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Matthews, Tavares, Rielly and William Nylander (injured Mitch Marner was kept out a second game, but due to return) were unable to cash their first power play, leaving it to Michael Bunting and the second unit to tie it after Dubois scored with Simmonds off. Ditto when the No. 1 unit had another opportunity late in the first. Then came wave after wave of Jets, goals by Andrew Copp, Evgeny Svechnikov, Kyle Connor and Nikolaj Ehlers. The guy everyone in the house wanted to score, captain Blake Wheeler, settled for two assists after a pre-game ceremony with his family on the ice.

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Keefe’s team arrived around 1 a.m. local time after the shootout loss in Minnesota, but he was reluctant to go down that avenue of excuse.

“We did have lack of attention to detail, lack of structure, lack of purpose in the things that have made us (16-5-4). It would be easy to go to the fatigue factor, but that’s not good enough. This is the reality of the schedule; you have to play back-to-back. So you just have to be that much more focused, that much more detailed.”

As they did the night before in Minnesota down three, the Leafs didn’t break. They made the most of a 5-on-3, after some initial stick squeezing, isolating Matthews for a high snap on Connor Hellebuyck, giving him 15 on the season. Kase struck next with 24 minutes still to play.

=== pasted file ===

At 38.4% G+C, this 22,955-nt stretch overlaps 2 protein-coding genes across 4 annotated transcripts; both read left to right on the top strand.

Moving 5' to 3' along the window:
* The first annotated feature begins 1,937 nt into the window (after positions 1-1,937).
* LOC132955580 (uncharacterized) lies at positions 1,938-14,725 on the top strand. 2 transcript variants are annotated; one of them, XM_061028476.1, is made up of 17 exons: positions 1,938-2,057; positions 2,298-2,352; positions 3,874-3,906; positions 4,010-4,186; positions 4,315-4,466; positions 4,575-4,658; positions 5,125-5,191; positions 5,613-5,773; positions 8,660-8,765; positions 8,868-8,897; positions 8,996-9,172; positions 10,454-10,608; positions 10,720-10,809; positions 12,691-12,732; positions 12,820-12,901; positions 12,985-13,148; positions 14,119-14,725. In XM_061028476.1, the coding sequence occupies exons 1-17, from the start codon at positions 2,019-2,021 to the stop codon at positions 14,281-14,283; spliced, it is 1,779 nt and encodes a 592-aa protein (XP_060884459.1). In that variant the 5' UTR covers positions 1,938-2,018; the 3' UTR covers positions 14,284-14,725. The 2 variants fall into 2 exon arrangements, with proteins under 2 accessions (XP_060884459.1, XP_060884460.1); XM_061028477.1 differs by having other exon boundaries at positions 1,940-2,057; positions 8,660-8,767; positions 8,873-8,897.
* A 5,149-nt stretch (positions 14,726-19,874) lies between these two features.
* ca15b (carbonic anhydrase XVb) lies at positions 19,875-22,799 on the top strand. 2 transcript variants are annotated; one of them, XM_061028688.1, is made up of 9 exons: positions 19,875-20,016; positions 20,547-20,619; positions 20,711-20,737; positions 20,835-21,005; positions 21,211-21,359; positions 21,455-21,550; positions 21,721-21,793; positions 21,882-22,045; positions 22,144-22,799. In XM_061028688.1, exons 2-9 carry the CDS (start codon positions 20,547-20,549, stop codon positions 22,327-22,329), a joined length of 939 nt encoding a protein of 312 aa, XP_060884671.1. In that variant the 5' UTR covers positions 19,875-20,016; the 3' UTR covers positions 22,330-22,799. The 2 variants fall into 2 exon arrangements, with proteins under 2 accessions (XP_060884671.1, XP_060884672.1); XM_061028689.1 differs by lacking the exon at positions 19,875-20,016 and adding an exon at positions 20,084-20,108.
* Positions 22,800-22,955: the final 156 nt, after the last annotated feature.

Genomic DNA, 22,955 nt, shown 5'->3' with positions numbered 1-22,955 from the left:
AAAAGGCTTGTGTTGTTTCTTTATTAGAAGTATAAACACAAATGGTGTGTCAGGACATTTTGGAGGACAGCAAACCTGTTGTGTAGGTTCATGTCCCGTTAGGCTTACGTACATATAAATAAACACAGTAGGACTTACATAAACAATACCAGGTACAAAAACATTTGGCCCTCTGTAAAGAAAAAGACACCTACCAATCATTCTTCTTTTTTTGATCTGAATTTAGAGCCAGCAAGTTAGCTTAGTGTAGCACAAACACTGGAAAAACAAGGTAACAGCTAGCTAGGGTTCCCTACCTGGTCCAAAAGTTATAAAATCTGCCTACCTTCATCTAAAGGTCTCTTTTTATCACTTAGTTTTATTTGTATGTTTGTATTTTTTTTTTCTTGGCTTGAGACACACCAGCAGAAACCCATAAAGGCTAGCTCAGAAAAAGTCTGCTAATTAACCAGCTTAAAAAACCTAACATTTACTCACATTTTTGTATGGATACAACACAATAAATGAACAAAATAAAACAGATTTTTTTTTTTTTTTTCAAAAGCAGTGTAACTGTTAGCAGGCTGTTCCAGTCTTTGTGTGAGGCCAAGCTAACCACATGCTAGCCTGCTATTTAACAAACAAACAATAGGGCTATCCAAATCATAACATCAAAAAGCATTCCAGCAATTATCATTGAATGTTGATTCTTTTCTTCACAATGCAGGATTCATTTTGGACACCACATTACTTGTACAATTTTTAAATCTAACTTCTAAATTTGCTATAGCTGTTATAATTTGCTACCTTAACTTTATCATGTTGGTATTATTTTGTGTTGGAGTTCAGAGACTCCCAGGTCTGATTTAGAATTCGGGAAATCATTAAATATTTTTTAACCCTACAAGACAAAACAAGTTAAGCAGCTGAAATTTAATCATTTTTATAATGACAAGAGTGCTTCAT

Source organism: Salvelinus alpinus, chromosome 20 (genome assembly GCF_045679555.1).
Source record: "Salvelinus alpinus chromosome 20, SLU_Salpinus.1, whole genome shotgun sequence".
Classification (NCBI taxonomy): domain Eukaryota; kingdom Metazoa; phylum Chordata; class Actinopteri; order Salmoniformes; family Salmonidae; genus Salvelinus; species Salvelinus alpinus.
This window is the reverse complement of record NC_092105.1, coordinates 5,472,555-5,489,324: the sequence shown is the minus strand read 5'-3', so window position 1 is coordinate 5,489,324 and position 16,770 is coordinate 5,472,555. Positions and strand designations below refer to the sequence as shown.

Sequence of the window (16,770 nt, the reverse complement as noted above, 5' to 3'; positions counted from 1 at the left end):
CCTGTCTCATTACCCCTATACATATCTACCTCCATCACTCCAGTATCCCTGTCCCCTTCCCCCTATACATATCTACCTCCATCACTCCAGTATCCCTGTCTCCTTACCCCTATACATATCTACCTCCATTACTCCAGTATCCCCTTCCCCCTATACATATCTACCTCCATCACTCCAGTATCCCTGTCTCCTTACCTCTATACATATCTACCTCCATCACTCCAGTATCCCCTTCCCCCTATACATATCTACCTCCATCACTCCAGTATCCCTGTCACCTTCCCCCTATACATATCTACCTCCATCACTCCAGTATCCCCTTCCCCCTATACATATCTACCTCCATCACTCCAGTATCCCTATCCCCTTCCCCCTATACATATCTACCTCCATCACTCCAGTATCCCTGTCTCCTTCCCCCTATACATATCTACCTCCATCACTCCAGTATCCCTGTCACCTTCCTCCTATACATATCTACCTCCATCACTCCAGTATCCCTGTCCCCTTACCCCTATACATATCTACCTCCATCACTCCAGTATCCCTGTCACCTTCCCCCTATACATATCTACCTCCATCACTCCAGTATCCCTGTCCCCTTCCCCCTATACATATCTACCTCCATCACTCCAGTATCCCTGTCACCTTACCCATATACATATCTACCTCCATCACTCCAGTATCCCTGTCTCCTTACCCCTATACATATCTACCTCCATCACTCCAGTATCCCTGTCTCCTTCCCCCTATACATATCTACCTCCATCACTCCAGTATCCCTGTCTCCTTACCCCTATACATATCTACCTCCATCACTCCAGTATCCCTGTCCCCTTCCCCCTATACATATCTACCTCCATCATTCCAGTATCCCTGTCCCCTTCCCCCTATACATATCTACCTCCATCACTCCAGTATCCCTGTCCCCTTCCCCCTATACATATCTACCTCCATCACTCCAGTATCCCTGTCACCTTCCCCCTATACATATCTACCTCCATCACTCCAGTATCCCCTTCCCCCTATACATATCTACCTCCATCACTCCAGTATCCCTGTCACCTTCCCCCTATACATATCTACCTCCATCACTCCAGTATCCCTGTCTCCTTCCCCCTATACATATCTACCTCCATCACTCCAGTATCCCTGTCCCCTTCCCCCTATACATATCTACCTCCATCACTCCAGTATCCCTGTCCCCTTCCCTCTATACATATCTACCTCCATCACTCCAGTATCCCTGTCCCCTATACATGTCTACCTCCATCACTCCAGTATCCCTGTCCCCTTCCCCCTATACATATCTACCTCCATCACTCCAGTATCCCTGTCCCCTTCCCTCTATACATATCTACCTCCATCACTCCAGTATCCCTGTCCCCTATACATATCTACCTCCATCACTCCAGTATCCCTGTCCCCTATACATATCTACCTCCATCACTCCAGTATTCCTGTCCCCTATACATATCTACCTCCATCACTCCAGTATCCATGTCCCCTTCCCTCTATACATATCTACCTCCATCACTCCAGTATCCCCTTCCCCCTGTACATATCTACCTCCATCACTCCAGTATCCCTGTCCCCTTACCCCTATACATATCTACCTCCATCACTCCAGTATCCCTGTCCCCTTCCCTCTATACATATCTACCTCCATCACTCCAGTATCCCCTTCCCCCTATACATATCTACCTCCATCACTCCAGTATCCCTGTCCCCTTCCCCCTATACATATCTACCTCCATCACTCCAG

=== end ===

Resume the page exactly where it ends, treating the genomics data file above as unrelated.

As well resting Campbell, Keefe put Clifford in for Joey Anderson and Timothy Liljegren for Travis Dermott, though he tried splitting the Swedes up, putting Liljegren with Jake Muzzin.

lhornby@postmedia.com

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Soccer-Brazil to stop unvaccinated footballers playing in top leagues

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The Brazilian Football Confederation (CBF) said on Friday players must be vaccinated against COVID-19 to take part in this year’s league championship,

The CBF said it was in constant contact with health bodies and had sent an updated list of requirements to member clubs.

“One of these is the obligation to present a full vaccination certificate against COVID-19 to the CBF’s Medical Commission,” it said in a statement.

The top four national divisions kick off in the second week of April.

Brazil coach Tite has said he was not selecting Atletico Madrid defender Renan Lodi for his squad for upcoming World Cup qualifiers because he was not fully vaccinated.

The issue of athletes’ stance on vaccines has dominated sports headlines recently after tennis player Novak Djokovic, who is unvaccinated, was deported ahead of the Australian Open.

 

(Reporting by Andrew Downie; Editing by Peter Rutherford)

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Olympics-Canadian snowboarder Parrot eyes Beijing gold after cancer battle

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Canadian snowboarder Max Parrot said on Friday that the mental toughness he gained during his battle with cancer carried over to the slopes where the slopestyle Pyeongchang silver medallist now hopes to go one better and win gold at the Beijing Olympics.

Parrot’s career was put on hold when he was diagnosed with Hodgkin lymphoma in December 2018. Two months after being declared cancer free in mid-2019, Parrot won an X Games big air gold medal in his return to competition.

Showing no signs of rust, Parrot also won a World Cup gold later that year and started off 2020 with another big air gold at the X Games in Aspen.

“Every year I become better and better physically and mentally, and especially going through such a big challenge as cancer you get really more mentally tough,” Parrot told a virtual news conference.